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On the macro front, the new trading week-- the last of the third quarter-- will be less about the U.S. and more about Greece, while on the micro front, it is liable to be a week of profit warnings. This month we have had fifteen warnings in the microprocessor industry for the quarter now ending, and presumably the electronic systems manufacturing food chain means that there will be warnings from hardware manufacturers too, those who have been ordering fewer chips in the quarter.

Since the beginning of the month, the Nasdaq index has fallen, but the semiconductor stocks index has actually risen, despite the many profit warnings. The rises were led by Intel (NASDAQ:INTC), up 10%, Micron (NASDAQ:MU), up 12.5%, SanDisk (NASDAQ:SNDK), up 15%, and Marvell (NASDAQ:MRVL), up 16%.

Micron, which produces all kinds of memory chips, will publish results on Thursday, after trading closes, for the quarter and the financial year ending in August. The background to the rise in its share price this month is the view that the August quarter was a nadir, and that business will improve substantially in the coming quarters.

Goldman Sachs sees a big miss from Micron, a loss of $0.09 per share, compared with market expectations of a $0.03 per share profit, because of DRAM prices, which plunged by up to 40% in the quarter. This is also the reason that it recommends buying only SanDisk, because it deals only in NAND chips-- the most stable of all chip types-- which may be in short supply next year, leading to a rise in prices.

As always, and especially now, when there is a lot of talk of a recession, Micron and SanDisk shares will respond chiefly to the guidance for the fourth quarter. UBS estimates that at least in the case of SanDisk, which will report in under a month, it can be sure of an acceleration in sales in the final quarter. This will happen because SanDisk and Toshiba's (OTCPK:TOSBF) Fab 5 has been expanded, and will be able to provide more solutions for smartphones and tablet computers, solutions for which SanDisk continues to experience high demand.

In its latest SEC filing, SanDisk states that, in the second quarter and the first half of 2011, it had a single customer that accounted for 10% and 12% of sales, respectively. UBS believes that the customer in question is Samsung (OTC:SSNLF). Samsung competes with SanDisk, but prefers SanDisk's unique solutions to its own for some of its computers, smartphones, and tablets.

I am waiting patiently for Apple (NASDAQ:AAPL) too to be a 10% customer at SanDisk, but meanwhile, I am adding another leading semiconductor company to the portfolio, one that reported to the SEC in its filings for 2010 that Apple was its largest customer, accounting for 11.1% of sales. The company is Broadcom (NASDAQ:BRCM).

Broadcom's second biggest customer last year was Samsung, at 10%, and the company states that its biggest customers will be similarly important ones in 2011 as well. We have to wait until February 2012 for the 2011 annual report in order to know Apple's precise share of the Broadcom sales cake. I am adding Broadcom at this particular point, one the eve of the reporting season, because it is one of the few semiconductor companies to have confirmed its third quarter guidance as early as the beginning of September, at a Citi conference. In addition, it was reported fairly reliably by Bloomberg eleven days ago that the reason that Taiwanese chip maker TSMC (NYSE:TSM) raised it guidance for the current quarter was large orders received from Broadcom and intended for Apple.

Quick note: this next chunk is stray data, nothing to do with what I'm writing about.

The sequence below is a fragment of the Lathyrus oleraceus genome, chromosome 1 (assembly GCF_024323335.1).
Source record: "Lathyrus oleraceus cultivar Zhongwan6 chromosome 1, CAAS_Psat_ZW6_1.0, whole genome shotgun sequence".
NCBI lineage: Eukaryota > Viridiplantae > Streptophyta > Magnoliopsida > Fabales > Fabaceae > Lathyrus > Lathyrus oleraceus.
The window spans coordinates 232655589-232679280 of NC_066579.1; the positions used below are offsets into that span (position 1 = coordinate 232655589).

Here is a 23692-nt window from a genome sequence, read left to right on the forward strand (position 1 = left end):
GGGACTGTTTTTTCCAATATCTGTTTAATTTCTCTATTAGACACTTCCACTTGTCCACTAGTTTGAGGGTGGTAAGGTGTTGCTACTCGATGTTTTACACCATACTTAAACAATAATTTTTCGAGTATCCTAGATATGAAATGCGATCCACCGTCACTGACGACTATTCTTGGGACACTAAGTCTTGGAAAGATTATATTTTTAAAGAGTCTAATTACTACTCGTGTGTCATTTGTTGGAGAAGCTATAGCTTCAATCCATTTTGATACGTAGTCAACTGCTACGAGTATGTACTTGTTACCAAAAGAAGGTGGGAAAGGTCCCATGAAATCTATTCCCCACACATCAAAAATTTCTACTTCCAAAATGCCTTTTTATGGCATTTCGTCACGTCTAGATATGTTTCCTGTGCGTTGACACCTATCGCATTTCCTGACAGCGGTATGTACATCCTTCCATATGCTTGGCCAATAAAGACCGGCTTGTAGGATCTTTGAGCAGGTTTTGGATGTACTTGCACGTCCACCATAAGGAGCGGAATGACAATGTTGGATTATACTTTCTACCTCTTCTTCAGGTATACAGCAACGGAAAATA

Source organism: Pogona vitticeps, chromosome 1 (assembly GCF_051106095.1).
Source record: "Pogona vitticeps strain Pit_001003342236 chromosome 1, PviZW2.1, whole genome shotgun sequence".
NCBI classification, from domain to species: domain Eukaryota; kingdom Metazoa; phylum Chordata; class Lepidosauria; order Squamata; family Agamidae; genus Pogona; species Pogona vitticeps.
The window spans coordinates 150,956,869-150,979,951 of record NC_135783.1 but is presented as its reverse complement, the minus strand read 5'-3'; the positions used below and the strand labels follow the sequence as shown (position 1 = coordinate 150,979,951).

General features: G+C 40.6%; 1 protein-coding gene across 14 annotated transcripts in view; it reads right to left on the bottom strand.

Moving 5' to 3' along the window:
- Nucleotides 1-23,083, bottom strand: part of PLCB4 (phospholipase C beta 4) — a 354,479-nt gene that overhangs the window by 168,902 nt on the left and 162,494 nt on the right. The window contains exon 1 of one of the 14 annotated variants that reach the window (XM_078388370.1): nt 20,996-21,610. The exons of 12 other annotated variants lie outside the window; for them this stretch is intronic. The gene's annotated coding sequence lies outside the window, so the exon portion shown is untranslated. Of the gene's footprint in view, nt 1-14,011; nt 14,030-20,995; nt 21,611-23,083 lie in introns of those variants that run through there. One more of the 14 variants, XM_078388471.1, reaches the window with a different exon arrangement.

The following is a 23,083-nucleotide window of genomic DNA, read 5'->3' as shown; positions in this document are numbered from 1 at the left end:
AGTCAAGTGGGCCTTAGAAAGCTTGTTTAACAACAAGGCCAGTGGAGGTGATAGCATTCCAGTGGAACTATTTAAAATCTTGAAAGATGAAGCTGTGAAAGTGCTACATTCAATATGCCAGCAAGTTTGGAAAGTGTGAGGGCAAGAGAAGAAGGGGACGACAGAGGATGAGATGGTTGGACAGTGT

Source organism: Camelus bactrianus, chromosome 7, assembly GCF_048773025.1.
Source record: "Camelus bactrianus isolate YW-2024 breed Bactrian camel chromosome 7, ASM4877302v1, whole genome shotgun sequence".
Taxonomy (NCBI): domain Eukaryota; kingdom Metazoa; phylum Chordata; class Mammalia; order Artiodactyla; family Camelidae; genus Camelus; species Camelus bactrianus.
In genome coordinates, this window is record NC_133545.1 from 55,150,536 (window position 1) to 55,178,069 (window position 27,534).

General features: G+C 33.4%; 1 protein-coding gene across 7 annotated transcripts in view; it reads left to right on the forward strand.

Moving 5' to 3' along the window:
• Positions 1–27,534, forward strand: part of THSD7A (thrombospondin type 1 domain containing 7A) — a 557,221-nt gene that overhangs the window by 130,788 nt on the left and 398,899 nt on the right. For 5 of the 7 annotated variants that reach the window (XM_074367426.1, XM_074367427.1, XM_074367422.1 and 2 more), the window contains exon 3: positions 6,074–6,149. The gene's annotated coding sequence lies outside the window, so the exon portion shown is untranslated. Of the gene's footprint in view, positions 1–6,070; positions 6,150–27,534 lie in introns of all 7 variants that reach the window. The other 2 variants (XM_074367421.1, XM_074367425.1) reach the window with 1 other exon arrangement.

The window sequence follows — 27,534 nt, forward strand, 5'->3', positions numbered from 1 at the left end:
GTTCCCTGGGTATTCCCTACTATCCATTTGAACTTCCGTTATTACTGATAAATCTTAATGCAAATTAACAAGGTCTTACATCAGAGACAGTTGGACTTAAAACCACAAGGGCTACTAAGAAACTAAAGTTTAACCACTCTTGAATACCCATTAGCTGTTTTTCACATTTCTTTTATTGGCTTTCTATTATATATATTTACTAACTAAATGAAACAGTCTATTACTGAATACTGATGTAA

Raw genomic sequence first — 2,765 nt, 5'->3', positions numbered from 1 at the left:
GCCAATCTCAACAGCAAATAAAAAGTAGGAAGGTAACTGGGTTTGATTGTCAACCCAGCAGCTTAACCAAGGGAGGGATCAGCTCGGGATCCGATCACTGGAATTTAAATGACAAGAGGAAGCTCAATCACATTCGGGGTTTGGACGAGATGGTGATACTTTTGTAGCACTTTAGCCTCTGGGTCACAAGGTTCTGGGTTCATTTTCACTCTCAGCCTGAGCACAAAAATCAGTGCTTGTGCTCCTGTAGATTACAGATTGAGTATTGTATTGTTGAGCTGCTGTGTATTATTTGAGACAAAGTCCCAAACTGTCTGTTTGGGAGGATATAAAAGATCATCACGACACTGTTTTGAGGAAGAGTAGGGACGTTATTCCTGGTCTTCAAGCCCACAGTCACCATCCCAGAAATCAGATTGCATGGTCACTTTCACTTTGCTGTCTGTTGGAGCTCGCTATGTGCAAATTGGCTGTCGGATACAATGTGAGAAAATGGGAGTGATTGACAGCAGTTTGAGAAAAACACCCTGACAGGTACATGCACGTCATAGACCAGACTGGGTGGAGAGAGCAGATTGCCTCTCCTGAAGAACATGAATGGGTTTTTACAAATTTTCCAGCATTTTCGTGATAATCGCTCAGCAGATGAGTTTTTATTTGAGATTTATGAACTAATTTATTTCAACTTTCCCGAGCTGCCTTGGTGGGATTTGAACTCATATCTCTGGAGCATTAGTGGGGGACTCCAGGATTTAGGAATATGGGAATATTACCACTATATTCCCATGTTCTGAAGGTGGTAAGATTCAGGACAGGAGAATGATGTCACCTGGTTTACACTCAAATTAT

Double rival Marvell's sales

Broadcom's quarterly sales are around $2 billion, and its market cap is over $18 billion, both exactly double the corresponding numbers for rival Marvell (MRVL). Both companies are traded at attractive p/e ratios of around 11 for the coming year. Both deal in processors for fixed-line and wireless telecommunications infrastructures, computers, telephones, and smartphones; the differences are that only Marvell is in disk processors, and only Broadcom is in processors for set-top boxes of various kinds.

Like Marvell, Broadcom has a large presence in Israel, but while Marvell achieved this through single, $2.7 billion acquisition, that of Galileo (then a public company) a decade ago, Broadcom has acquired nine privately-held companies here in various fields, out of 50 companies that it has acquired around the world. The most recent large Israeli acquisition was Provigent, in April, for $314 million, an acquisition that expanded Broadcom's offering in solutions for cellular network infrastructures, most of which are switching to LTE.

Perhaps the large proportion of its acquisitions that have been made in Israel can be attributed to the fact that, for a decade, Broadcom has had an Israeli vice president, Colonel (Res.) Dr. Shlomo Markel, who, although he lives in Israel, reports to company founder and CTO Dr. Henry Samueli, who is responsible for, among other things, mergers and acquisitions, and for setting the company's technological direction, from which future acquisition will naturally derive. Dr. Markel was presumably part of the team that decided on the extraordinarily large acquisition that Broadcom announced this month, that of NetLogic Microsystems (NASDAQ:NETL), for $3.7 billion cash.

Published by Globes [online], Israel business news - www.globes-online.com - on September 27, 2011 Reprinted on Seeking Alpha with permission; © Copyright of Globes Publisher Itonut (1983) Ltd. 2011

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